What is first-click testing?
First-click testing is a usability technique that can show you what people click on first in a user interface when they’re trying to complete a particular task. It’s a simple and effective technique that can be used to test live websites, wireframes and even physical products.
Where first-click testing proves really useful is in helping teams get unstuck and progressing design decisions.
In practice, first-click testing is commonly performed using dedicated software. Users are asked to complete tasks on a screen, while the software logs where they click first and how long it takes them to make a decision.
But why is the first-click so important? A study by Bob Bailey and Cari Wolfson titled “First click usability testing” found that a person’s first click in a user interface was a strong indicator of whether they succeeded in completing their task. If they got their first click wrong, they were significantly more likely to fail the entire task.
When you should use first-click testing
First-click testing is most useful early in the design process, ideally before you finalize any of your designs and hand them over for development. By running first-click tests on very basic designs, you can gather valuable insight into what works before committing more resources.
Here are some of the other ways you can use first-click testing, and some of the questions this method can help you answer:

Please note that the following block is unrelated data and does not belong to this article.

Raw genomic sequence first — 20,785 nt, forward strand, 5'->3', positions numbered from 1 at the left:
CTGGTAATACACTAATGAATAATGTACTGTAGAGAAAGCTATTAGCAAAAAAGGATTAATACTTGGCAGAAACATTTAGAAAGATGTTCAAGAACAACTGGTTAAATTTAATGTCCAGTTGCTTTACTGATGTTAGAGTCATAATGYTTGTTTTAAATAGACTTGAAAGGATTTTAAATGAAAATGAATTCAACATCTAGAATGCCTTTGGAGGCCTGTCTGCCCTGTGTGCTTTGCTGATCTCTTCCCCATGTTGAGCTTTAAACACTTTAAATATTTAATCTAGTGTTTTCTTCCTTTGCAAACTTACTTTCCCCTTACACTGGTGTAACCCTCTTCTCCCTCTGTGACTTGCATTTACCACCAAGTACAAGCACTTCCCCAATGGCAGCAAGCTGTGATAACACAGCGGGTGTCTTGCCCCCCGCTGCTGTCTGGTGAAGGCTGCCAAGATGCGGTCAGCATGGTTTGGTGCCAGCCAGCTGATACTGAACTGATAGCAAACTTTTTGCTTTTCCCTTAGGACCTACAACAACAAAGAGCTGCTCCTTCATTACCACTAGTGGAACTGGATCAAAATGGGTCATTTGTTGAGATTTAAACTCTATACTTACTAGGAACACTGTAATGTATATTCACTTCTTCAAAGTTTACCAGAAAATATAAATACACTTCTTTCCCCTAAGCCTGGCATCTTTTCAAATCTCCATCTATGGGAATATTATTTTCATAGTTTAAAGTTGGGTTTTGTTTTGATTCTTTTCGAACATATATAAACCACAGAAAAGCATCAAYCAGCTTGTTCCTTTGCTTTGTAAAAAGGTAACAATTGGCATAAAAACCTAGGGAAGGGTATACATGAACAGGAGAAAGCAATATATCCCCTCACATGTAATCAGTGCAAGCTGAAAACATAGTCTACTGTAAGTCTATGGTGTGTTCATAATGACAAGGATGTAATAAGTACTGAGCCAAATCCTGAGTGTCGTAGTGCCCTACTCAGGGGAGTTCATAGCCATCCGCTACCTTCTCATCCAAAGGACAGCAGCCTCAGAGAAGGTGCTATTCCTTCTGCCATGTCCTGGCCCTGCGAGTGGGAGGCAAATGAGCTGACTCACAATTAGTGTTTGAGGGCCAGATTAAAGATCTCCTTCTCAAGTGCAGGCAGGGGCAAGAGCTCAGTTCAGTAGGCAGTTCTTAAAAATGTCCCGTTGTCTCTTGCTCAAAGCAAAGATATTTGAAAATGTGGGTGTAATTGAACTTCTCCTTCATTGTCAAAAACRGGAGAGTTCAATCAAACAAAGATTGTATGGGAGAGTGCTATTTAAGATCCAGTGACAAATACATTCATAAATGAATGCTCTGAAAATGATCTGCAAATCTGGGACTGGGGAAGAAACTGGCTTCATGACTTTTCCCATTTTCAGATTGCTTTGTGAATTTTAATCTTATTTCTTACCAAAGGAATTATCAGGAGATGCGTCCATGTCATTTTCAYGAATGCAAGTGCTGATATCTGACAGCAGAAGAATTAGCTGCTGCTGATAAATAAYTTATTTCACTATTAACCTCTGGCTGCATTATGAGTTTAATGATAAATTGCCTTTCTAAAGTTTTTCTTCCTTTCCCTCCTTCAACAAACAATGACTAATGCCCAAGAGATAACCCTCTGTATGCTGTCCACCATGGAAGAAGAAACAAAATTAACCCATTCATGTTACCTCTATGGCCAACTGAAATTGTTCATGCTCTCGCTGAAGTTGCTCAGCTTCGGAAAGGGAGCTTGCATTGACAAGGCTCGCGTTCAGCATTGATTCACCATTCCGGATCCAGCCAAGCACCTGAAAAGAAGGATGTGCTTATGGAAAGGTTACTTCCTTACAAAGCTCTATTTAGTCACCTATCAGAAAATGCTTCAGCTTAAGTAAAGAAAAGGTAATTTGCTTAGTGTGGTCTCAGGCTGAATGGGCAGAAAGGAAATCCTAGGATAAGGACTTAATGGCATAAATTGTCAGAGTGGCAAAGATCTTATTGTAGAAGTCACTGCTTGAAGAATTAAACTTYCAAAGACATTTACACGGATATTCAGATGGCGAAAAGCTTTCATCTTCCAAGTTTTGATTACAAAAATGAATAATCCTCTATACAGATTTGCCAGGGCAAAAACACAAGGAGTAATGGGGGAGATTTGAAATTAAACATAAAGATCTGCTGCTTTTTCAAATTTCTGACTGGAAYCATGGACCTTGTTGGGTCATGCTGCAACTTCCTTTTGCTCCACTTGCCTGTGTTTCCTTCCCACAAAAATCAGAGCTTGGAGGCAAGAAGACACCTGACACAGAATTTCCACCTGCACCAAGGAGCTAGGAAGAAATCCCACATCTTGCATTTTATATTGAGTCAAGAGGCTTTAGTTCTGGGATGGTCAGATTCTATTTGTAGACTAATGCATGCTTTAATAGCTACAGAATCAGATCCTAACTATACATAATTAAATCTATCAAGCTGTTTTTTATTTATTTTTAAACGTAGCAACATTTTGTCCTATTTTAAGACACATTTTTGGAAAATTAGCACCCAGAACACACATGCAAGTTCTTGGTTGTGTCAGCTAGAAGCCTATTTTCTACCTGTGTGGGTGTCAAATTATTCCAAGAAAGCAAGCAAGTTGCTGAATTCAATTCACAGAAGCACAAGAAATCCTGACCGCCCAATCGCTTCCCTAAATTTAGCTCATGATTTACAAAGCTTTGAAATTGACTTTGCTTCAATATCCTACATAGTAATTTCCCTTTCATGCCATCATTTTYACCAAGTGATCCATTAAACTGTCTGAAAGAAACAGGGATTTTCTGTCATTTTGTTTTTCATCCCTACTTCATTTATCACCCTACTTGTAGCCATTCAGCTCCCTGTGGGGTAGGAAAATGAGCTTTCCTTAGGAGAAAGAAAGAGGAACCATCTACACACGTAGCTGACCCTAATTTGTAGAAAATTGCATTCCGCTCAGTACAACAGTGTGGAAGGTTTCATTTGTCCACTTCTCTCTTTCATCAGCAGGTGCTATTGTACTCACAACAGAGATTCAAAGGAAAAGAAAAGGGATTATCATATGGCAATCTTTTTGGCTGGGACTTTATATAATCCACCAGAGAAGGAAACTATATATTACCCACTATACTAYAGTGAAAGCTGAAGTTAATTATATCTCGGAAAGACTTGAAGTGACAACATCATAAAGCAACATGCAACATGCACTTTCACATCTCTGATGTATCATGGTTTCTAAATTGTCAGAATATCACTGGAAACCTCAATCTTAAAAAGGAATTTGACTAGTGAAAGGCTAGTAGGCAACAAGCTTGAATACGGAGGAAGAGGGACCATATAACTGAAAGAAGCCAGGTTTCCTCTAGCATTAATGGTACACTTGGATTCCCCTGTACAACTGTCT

- If you need to decide between 2 designs, you can use quickly learn which design people prefer
- You can test different icons to see which ones people understand
- You can test multiple call to action buttons to see which ones attract attention.
Imagine you want to implement a new search icon onto your homepage, but you’re unsure if people will be able to locate it. You can set up a first-click test with the new search icon on the homepage, and task users with running a search on the website. By tracking where they click, you can determine whether or not the button is effective.
If you’re building a website from scratch, it’s the best type of testing to do once you’ve finalized your information architecture (IA).
What you need to run a first-click test
You don’t need much to run a first-click test. If you’re using dedicated software, then the process of setting up the test and analyzing the results will be even easier.
Here’s what to keep in mind before you start testing:
- Don’t tell your participants that you’re going to be testing them on their first clicks. Doing so could influence their actions.
- If you’re running a moderated (in-person) test, make sure you run through the test with your notetaker beforehand so you’re all on the same page about the correct pathways.
How to run a first-click test with Chalkmark
Chalkmark is our first-click testing tool. With Chalkmark, you can easily conduct first-click tests on screenshots and visual designs.
We’ve put together a first-click testing 101 guide if you’d like to run your own test using our tool. Our guide covers everything you need to know about setting up and running a first-click test, including tips for recruiting quality participants, establishing research goals and how to go about interpreting your results.